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'Next generation of public transit' in Newmarket gets boost from feds

Nearly $1 million in funding from Natural Resources Canada will help Newmarket-Tay Power Distribution install and maintain an overhead charging station for the region's electric bus trial project
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It turns out Newmarket won’t miss the bus at all, thanks to a nearly $1-million federal cash boost to get a high-powered, overhead on-route electric bus charger up and running.

The Regional Municipality of York approved the purchase of six 40-foot battery-powered electric buses at a cost of $1.2 million per vehicle to add to the York Region Transit fleet last January. 

That $7.7-million trial, which includes the cost of some of the charging infrastructure, is expected to help reduce greenhouse gas emissions, fuel and maintenance costs, while providing hands-on experience in operating electric transit vehicles that will eventually lead to a zero-emission transportation sector, the region stated.

The electric bus trial will take place in the Town of Newmarket on Route 55, which provides service on Davis Drive, and Route 44, which travels on Yonge Street, north of Davis Drive.

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The $957,000 in funding from Natural Resources Canada will help Newmarket-Tay Power Distribution source, install and maintain one 450kW overhead bus-charging station. It is part of a national project with similar initiatives in Brampton and Vancouver that will contribute to the Canadian Urban Transit Research and Innovation Consortium's (CUTRIC) Pan-Canadian Electric Bus Network.

Newmarket-Aurora’s outgoing Liberal MP Kyle Peterson on Wednesday announced the funding at the regional administrative office, flanked by the trial’s partners Newmarket-Tay Power Distribution, CUTRIC, two of Canada’s largest electric bus manufacturers, Nova Bus and New Flyer Industries, which will supply two and four e-buses respectively, Siemens Canada, and representatives from the regional and local levels of government.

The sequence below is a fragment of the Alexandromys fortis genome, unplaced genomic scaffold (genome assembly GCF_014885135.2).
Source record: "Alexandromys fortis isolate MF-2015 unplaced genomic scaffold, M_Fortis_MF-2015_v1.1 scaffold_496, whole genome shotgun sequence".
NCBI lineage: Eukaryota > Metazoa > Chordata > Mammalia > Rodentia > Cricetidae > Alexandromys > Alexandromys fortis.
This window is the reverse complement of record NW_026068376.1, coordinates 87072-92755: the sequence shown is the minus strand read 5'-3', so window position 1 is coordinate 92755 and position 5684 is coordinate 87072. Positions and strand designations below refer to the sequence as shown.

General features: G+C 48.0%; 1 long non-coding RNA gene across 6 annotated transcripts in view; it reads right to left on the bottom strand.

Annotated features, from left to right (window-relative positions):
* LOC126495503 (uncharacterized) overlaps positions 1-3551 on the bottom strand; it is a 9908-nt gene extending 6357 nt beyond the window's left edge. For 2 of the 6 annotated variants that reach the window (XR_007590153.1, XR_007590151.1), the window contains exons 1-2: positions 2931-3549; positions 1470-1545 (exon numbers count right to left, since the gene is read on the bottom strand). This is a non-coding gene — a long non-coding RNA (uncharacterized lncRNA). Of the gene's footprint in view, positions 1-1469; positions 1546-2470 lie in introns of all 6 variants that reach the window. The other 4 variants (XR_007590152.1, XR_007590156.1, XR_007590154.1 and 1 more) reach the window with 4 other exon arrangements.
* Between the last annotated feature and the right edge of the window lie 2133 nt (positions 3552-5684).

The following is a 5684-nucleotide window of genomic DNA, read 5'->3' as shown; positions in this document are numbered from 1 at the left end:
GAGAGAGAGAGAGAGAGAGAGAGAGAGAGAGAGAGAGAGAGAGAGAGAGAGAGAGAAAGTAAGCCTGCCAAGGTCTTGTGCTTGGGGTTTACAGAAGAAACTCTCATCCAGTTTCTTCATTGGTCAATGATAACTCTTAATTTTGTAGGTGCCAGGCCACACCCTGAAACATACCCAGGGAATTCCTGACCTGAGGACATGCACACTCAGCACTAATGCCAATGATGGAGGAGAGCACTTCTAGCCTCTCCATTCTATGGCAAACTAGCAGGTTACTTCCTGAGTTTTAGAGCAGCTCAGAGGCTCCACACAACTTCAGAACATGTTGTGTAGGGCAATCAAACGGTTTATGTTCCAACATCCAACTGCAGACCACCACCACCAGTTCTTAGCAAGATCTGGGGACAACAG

“Today is another terrific example of how we can keep this momentum of real change going by investing in the next generation of public transit right here in Newmarket,” Peterson said of Ottawa’s commitment to a low-carbon future. “In all, CUTRIC has tested the performance of 18 electric buses and seven overhead chargers on five transit routes across the country, not only here in Newmarket but also in Brampton and Vancouver.”

The electric bus project that was three years in the making lost its provincial funding partner in summer 2018, when the incoming Conservative government under Premier Doug Ford nixxed $13 million in funding to York Region and Brampton promised by the former Liberal government. 

York Region stepped up to fill that gap by topping up its share of the cost of the initiative. 

CUTRIC CEO Dr. Josipa Petrunic applauded the local partners for pushing the project through.

“The first thing we need to recognize here is global leadership because, frankly, if you look across Canada, our energy sector is not prepared for the electrification of transportation,” she said. “So, it’s 2019, and if you Google ‘transit electrification strategy’, you’ll find nothing except for Newmarket-Tay Power Distribution’s project here in York Region.”

“What that tells us is that a small utility can show the rest of Canada how it ought to be done,” Petrunic added. “It’s no longer the case that we can get away with the idea that transportation is over here and energy is over there. Today, transportation and energy are merged.”

A March 2019 report from Clean Energy Canada, said that electronic buses “aren’t necessarily an expensive option. With battery prices falling 79 per cent between 2010 and 2017, e-buses are becoming increasingly competitive with diesel buses”.   

“Although many look to e-buses as the transit of our future, they’re also the transit of our past,” Clean Energy Canada executive director Merran Smith said in the report. “Canada welcomed electric trolley buses back in 1922, replacing old gasoline buses in Toronto’s growing suburbs. The buses were so popular that the transit commission of the day upgraded them to larger electric vehicles—the forerunners of today’s street car. 

“The choice to adopt a new and innovative technology paved the way for a transit system so successful it’s still transporting millions of Canadians almost a century later,” she said. “Let’s hope that future generations can look back on this period and remark how Canada showed global leadership in the universal shift toward electric transportation.”




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Kim Champion

About the Author: Kim Champion

Kim Champion is a veteran journalist and editor who covers Newmarket and issues that impact York Region.
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